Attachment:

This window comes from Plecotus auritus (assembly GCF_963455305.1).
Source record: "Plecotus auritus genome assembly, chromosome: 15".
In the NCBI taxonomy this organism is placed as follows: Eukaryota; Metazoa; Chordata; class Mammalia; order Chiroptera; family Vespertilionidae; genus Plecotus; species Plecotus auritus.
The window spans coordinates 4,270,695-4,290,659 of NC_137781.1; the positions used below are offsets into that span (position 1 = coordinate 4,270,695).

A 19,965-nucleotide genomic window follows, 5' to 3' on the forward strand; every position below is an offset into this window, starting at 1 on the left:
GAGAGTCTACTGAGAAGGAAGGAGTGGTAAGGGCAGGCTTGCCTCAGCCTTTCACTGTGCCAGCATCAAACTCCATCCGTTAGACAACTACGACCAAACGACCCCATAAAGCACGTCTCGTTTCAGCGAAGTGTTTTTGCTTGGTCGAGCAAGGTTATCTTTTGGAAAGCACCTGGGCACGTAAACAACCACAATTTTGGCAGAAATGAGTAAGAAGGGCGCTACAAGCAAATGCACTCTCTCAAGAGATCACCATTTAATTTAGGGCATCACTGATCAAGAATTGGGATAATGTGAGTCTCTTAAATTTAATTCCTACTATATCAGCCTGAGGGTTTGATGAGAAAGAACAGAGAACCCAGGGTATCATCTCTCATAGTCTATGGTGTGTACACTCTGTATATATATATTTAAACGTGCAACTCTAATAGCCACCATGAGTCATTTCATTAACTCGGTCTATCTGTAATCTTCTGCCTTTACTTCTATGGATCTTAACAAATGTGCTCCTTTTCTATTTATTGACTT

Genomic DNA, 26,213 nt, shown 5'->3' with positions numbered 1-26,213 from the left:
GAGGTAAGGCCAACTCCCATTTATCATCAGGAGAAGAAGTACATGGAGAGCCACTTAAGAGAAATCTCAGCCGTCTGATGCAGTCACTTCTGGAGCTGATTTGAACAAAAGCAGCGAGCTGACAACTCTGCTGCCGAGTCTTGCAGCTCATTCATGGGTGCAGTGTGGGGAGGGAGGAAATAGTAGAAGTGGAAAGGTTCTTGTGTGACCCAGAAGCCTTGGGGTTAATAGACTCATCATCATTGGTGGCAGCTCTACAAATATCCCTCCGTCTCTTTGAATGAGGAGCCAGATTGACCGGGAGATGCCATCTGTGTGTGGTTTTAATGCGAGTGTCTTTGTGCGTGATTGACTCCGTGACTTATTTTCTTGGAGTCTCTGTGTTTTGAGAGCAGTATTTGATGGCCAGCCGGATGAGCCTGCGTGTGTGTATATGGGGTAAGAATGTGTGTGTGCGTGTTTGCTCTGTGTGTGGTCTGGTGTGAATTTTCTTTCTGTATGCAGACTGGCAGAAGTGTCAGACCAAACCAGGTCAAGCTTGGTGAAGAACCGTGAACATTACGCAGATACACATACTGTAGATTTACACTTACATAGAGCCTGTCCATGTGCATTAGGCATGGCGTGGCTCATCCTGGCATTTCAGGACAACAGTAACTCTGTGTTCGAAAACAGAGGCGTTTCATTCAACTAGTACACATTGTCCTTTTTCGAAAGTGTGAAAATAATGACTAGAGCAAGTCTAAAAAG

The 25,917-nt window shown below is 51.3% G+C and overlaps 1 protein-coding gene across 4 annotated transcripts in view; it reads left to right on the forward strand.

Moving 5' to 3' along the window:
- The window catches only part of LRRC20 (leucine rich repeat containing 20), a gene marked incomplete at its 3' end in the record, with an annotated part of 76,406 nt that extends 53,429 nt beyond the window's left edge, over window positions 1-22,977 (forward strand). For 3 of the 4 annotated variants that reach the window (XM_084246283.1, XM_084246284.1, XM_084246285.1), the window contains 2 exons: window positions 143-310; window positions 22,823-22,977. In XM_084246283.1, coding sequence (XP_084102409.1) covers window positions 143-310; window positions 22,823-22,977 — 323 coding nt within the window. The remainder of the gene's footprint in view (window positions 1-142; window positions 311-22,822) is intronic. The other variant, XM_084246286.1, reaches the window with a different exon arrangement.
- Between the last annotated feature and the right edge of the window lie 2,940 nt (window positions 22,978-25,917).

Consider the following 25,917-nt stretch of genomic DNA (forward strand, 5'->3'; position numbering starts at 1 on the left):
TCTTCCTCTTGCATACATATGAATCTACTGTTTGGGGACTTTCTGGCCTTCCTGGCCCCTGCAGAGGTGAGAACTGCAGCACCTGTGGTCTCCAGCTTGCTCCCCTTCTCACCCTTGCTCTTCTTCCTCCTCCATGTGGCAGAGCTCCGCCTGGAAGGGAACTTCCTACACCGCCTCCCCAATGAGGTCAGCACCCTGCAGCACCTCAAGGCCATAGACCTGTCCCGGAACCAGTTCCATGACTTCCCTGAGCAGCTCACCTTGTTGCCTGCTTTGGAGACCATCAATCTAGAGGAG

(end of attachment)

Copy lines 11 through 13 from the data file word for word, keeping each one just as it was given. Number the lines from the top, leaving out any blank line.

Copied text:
- The window catches only part of LRRC20 (leucine rich repeat containing 20), a gene marked incomplete at its 3' end in the record, with an annotated part of 76,406 nt that extends 53,429 nt beyond the window's left edge, over window positions 1-22,977 (forward strand). For 3 of the 4 annotated variants that reach the window (XM_084246283.1, XM_084246284.1, XM_084246285.1), the window contains 2 exons: window positions 143-310; window positions 22,823-22,977. In XM_084246283.1, coding sequence (XP_084102409.1) covers window positions 143-310; window positions 22,823-22,977 — 323 coding nt within the window. The remainder of the gene's footprint in view (window positions 1-142; window positions 311-22,822) is intronic. The other variant, XM_084246286.1, reaches the window with a different exon arrangement.
- Between the last annotated feature and the right edge of the window lie 2,940 nt (window positions 22,978-25,917).

Consider the following 25,917-nt stretch of genomic DNA (forward strand, 5'->3'; position numbering starts at 1 on the left):